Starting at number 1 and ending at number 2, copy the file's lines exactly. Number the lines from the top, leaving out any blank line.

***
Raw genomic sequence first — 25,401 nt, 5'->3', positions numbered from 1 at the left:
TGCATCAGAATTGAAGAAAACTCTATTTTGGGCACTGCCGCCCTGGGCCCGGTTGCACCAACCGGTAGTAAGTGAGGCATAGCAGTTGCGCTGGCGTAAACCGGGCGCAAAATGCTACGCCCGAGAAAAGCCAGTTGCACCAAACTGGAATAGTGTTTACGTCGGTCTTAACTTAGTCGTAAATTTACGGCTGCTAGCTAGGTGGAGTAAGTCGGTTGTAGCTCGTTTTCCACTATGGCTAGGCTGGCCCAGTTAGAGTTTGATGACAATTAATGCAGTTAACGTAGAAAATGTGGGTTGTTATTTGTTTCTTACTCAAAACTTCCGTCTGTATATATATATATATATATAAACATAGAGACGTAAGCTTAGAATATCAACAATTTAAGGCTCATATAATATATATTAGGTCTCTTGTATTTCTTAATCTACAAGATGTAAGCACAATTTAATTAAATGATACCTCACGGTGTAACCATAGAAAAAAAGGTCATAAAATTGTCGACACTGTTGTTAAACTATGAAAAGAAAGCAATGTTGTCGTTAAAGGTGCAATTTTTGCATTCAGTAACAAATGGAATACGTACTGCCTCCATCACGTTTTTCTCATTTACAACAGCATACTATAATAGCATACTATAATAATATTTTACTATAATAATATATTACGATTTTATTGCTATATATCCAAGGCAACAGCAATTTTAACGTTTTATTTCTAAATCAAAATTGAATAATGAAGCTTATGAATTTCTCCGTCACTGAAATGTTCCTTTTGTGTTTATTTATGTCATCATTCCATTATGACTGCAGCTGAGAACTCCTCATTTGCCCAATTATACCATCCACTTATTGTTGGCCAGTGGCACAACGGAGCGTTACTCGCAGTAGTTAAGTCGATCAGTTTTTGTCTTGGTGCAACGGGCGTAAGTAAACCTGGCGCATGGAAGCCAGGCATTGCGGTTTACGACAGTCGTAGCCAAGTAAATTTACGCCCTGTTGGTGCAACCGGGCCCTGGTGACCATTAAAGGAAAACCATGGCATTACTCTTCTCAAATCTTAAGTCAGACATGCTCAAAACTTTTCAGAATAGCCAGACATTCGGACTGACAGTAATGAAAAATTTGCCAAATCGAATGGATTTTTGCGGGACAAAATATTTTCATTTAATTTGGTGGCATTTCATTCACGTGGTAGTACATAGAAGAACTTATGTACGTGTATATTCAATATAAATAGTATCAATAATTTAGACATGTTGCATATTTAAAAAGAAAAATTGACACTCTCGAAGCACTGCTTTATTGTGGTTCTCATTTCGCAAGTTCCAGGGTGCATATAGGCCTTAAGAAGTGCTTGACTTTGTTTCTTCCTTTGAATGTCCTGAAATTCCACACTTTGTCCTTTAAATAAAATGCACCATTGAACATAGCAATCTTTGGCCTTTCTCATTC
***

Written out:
Raw genomic sequence first — 25,401 nt, 5'->3', positions numbered from 1 at the left:
TGCATCAGAATTGAAGAAAACTCTATTTTGGGCACTGCCGCCCTGGGCCCGGTTGCACCAACCGGTAGTAAGTGAGGCATAGCAGTTGCGCTGGCGTAAACCGGGCGCAAAATGCTACGCCCGAGAAAAGCCAGTTGCACCAAACTGGAATAGTGTTTACGTCGGTCTTAACTTAGTCGTAAATTTACGGCTGCTAGCTAGGTGGAGTAAGTCGGTTGTAGCTCGTTTTCCACTATGGCTAGGCTGGCCCAGTTAGAGTTTGATGACAATTAATGCAGTTAACGTAGAAAATGTGGGTTGTTATTTGTTTCTTACTCAAAACTTCCGTCTGTATATATATATATATATATAAACATAGAGACGTAAGCTTAGAATATCAACAATTTAAGGCTCATATAATATATATTAGGTCTCTTGTATTTCTTAATCTACAAGATGTAAGCACAATTTAATTAAATGATACCTCACGGTGTAACCATAGAAAAAAAGGTCATAAAATTGTCGACACTGTTGTTAAACTATGAAAAGAAAGCAATGTTGTCGTTAAAGGTGCAATTTTTGCATTCAGTAACAAATGGAATACGTACTGCCTCCATCACGTTTTTCTCATTTACAACAGCATACTATAATAGCATACTATAATAATATTTTACTATAATAATATATTACGATTTTATTGCTATATATCCAAGGCAACAGCAATTTTAACGTTTTATTTCTAAATCAAAATTGAATAATGAAGCTTATGAATTTCTCCGTCACTGAAATGTTCCTTTTGTGTTTATTTATGTCATCATTCCATTATGACTGCAGCTGAGAACTCCTCATTTGCCCAATTATACCATCCACTTATTGTTGGCCAGTGGCACAACGGAGCGTTACTCGCAGTAGTTAAGTCGATCAGTTTTTGTCTTGGTGCAACGGGCGTAAGTAAACCTGGCGCATGGAAGCCAGGCATTGCGGTTTACGACAGTCGTAGCCAAGTAAATTTACGCCCTGTTGGTGCAACCGGGCCCTGGTGACCATTAAAGGAAAACCATGGCATTACTCTTCTCAAATCTTAAGTCAGACATGCTCAAAACTTTTCAGAATAGCCAGACATTCGGACTGACAGTAATGAAAAATTTGCCAAATCGAATGGATTTTTGCGGGACAAAATATTTTCATTTAATTTGGTGGCATTTCATTCACGTGGTAGTACATAGAAGAACTTATGTACGTGTATATTCAATATAAATAGTATCAATAATTTAGACATGTTGCATATTTAAAAAGAAAAATTGACACTCTCGAAGCACTGCTTTATTGTGGTTCTCATTTCGCAAGTTCCAGGGTGCATATAGGCCTTAAGAAGTGCTTGACTTTGTTTCTTCCTTTGAATGTCCTGAAATTCCACACTTTGTCCTTTAAATAAAATGCACCATTGAACATAGCAATCTTTGGCCTTTCTCATTC